The new EU Data Privacy Law and its Impact on Hong Kong

On 25 May 2018, the General Data Protection Regulation 2016 (GDPR) came into force in the EU. It is drafted as a Regulation and becomes immediately applicable in all EU member states.

The GDPR contains new provisions, prohibitions and regulations for the collection and processing of personal data. This significantly enhances data protection.

A. Impact on Hong Kong

The GDPR does have extraterritorial effect, meaning that businesses in Hong Kong can be subject to the new regulations. Since the GDPR sets out more strin­gent regulations than the Hong Kong Privacy Ordinance, Hong Kong businesses are advised to check whether they could be subject to the GDPR.

The GDPR applies to a Hong Kong business if such business has an establishment in the EU. An establishment does not only contain a subsidi­ary, affiliate or mother company, but also a representative selling goods or services to the public in the EU.

The GDPR is furthermore appli­cable to a Hong Kong business without such establishment if they sell goods or services to the public in the EU.

B. Regulations

Organisations/ businesses subject to the GDPR must:

  • Demonstrate their com­pliance with the princi­ples of pro­cessing of per­sonal data;
  • Implement appropriate tech­nical and organiza­tional measures to en­sure compli­ance; and
  • Integrate data protection into their processing ac­tivities.

More specifically, the GDPR re­quires:

  • The appointment of a Data Protection Officer;
  • Undertaking a Data Pro­tection Impact Assess­ment;
  • Undertaking Privacy by De­sign and by Default, and in­tegrate the neces­sary safe­guards;
  • Keep records of pro­cessing activities; and
  • Draft data processing or handling policies or prac­tices to demonstrate com­pliance.

Data defined by GDPR in­cludes race, religion, sexual orientation, health, etc. Its collection is prohibited unless certain conditions are fulfilled.

For other personal data, the GDPR requires explicit, free, informed and unambiguous consent by the data subject.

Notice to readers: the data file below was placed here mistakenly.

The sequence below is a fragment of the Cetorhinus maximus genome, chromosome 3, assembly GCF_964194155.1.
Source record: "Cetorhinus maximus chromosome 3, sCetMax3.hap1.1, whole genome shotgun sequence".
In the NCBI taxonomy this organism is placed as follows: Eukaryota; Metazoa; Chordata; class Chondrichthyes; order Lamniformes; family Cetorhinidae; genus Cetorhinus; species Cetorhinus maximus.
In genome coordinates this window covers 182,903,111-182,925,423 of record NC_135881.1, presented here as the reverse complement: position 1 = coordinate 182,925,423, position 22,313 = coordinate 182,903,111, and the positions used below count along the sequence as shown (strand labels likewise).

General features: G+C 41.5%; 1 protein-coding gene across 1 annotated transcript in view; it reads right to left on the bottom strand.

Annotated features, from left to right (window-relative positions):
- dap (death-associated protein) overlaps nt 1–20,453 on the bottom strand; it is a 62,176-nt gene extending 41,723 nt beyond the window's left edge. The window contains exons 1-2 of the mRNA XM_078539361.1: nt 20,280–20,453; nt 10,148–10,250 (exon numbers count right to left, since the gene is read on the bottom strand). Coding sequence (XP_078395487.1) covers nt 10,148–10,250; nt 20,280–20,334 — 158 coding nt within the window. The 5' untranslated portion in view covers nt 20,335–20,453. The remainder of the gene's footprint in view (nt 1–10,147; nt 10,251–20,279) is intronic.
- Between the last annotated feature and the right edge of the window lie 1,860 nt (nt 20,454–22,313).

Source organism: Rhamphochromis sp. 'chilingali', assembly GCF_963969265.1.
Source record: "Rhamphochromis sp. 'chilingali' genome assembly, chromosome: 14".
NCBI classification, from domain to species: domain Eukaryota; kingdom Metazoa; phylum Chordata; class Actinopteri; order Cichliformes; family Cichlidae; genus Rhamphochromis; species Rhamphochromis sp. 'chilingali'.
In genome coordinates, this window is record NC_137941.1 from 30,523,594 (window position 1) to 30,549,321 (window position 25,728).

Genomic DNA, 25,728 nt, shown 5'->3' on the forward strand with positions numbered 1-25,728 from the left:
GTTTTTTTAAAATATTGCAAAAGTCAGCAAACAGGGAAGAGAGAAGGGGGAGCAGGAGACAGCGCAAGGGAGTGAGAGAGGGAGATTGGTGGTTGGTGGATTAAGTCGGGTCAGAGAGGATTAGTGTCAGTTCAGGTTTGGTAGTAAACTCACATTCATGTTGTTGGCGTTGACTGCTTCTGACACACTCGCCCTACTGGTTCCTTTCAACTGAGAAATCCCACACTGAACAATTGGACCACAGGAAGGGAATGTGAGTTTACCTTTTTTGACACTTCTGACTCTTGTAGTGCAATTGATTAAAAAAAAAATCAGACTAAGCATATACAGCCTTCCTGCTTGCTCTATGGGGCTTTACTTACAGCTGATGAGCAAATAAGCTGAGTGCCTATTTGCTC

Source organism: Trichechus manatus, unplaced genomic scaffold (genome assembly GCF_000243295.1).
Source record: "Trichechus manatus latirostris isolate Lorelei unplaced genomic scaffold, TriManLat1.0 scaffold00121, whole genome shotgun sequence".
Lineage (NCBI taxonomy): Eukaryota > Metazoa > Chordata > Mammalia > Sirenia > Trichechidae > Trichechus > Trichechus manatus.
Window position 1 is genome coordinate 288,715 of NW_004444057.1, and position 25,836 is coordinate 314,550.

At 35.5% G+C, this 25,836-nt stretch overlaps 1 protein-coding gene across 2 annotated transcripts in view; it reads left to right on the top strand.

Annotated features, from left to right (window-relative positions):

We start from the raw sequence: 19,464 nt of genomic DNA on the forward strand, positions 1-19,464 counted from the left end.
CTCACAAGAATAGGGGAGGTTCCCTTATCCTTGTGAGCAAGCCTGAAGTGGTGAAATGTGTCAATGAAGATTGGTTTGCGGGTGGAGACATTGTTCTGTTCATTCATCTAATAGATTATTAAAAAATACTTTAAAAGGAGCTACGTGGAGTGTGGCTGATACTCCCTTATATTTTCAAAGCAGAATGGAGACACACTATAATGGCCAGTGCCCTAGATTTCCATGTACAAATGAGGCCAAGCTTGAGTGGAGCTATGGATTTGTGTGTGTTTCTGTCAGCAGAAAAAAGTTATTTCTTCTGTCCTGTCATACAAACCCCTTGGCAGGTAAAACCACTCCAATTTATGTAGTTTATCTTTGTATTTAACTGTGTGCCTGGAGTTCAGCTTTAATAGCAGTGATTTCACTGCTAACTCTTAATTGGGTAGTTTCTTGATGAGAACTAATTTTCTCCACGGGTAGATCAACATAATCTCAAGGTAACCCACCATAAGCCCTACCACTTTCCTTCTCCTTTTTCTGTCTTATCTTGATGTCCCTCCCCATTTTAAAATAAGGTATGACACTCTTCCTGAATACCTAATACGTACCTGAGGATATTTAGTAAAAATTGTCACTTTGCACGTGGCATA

If a business breached its obliga­tions under the GDPR, it is re­quired to notify the EU supervisory authority within a certain time limit.

If a business wants to collect personal data, it needs to com­ply with the new and enhanced rights for individuals, including the right to notice on data protection, the right to erase personal data, the right to object the collection and controlling, and (new) the right to restrict the processing of the personal data.

C. What Hong Kong businesses should do

Given its wide application, it is advisable for a Hong Kong business to check whether it might be subject to the GDPR. If so, the responsible persons should make sure that their privacy statements, collection and processing process of personal data is up to date.

If the Hong Kong business has an affiliate in the EU, it is advis­able to adjust their processes to the EU level.


Associate Solicitor, Robinsons Lawyers (Hong Kong)

Solicitor, Hong Kong Qualified 

Joshua Chu is Litigation Solicitor qualified to practice in Hong Kong. Before becoming a lawyer, Joshua worked in the healthcare industry serving as the IT department head at a private hospital as well as overseeing their procurement operations.

His legal experience includes representing the successful party in one of Hong Kong’s first cryptocurrency litigation cases as well as appearing before the Review Body on Bid Challenges under the World Trade Organization Government Procurement Agreement concerning a health care industry related tender.

On the side, Joshua has also dabbled into academic, regulatory, compliance and business consultancy practices where he maximize the utility of his past technical experiences. 

Solicitor, GPS McQuhae (Hong Kong)

Anna Lau is Litigation Consultant at GPS McQuhae LLP in Hong Kong. A biomedical engineer by training, prior to her embarkation onto her legal career, Ms Lau had worked closely with the United States Patent and Trademark Office (USPTO) and US Food and Drug Administration (FDA) on intellectual property and FDA regulatory work.

Her unique skill set enables her to expertly deal with Technology/Intellectual Property law, being able to use an engineer’s perspective to understand each individual client’s need and advise them in their own (tech) language. Anna was part of the team that represented the successful Defendant in one of Hong Kong’s first cryptocurrency litigation.